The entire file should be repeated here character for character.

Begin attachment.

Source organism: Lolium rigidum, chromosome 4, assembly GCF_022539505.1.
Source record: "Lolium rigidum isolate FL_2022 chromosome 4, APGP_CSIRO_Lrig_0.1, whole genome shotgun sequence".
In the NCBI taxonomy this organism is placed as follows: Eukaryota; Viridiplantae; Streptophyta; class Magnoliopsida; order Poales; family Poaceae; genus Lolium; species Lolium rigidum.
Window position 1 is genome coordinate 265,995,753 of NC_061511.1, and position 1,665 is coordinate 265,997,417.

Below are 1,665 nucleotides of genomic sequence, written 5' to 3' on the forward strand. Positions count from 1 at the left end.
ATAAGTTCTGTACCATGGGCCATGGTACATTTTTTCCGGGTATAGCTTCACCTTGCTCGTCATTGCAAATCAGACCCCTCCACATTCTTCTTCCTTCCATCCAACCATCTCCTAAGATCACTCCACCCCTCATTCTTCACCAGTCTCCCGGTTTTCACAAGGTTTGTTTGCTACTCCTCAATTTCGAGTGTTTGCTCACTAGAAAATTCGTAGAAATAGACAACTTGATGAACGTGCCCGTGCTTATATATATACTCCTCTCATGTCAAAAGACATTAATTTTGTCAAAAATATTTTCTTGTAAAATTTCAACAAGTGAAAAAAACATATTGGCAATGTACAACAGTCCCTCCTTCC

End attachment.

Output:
Source organism: Lolium rigidum, chromosome 4, assembly GCF_022539505.1.
Source record: "Lolium rigidum isolate FL_2022 chromosome 4, APGP_CSIRO_Lrig_0.1, whole genome shotgun sequence".
In the NCBI taxonomy this organism is placed as follows: Eukaryota; Viridiplantae; Streptophyta; class Magnoliopsida; order Poales; family Poaceae; genus Lolium; species Lolium rigidum.
Window position 1 is genome coordinate 265,995,753 of NC_061511.1, and position 1,665 is coordinate 265,997,417.

Below are 1,665 nucleotides of genomic sequence, written 5' to 3' on the forward strand. Positions count from 1 at the left end.
ATAAGTTCTGTACCATGGGCCATGGTACATTTTTTCCGGGTATAGCTTCACCTTGCTCGTCATTGCAAATCAGACCCCTCCACATTCTTCTTCCTTCCATCCAACCATCTCCTAAGATCACTCCACCCCTCATTCTTCACCAGTCTCCCGGTTTTCACAAGGTTTGTTTGCTACTCCTCAATTTCGAGTGTTTGCTCACTAGAAAATTCGTAGAAATAGACAACTTGATGAACGTGCCCGTGCTTATATATATACTCCTCTCATGTCAAAAGACATTAATTTTGTCAAAAATATTTTCTTGTAAAATTTCAACAAGTGAAAAAAACATATTGGCAATGTACAACAGTCCCTCCTTCC